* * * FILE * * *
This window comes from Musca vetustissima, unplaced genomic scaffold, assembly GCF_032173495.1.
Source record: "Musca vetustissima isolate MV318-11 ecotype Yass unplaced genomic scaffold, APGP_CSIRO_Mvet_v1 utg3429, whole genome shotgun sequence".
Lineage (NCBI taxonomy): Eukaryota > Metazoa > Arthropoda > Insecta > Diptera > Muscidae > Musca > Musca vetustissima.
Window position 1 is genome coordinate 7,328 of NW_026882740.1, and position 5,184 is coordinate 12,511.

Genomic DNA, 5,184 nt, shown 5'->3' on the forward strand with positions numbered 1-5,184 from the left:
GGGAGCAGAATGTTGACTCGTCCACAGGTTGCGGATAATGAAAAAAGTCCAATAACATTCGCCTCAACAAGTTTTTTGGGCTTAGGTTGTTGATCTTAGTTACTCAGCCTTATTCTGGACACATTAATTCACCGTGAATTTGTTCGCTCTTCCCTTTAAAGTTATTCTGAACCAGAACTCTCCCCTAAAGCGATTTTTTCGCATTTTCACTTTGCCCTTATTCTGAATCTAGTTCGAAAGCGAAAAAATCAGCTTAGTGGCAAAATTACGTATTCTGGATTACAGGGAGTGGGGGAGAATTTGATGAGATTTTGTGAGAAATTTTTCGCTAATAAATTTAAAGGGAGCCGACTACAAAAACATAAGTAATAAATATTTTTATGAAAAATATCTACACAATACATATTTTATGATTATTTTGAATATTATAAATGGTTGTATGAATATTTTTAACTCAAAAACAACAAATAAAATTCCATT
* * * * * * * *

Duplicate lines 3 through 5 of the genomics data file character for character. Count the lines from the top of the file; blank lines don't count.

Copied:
Lineage (NCBI taxonomy): Eukaryota > Metazoa > Arthropoda > Insecta > Diptera > Muscidae > Musca > Musca vetustissima.
Window position 1 is genome coordinate 7,328 of NW_026882740.1, and position 5,184 is coordinate 12,511.

Genomic DNA, 5,184 nt, shown 5'->3' on the forward strand with positions numbered 1-5,184 from the left: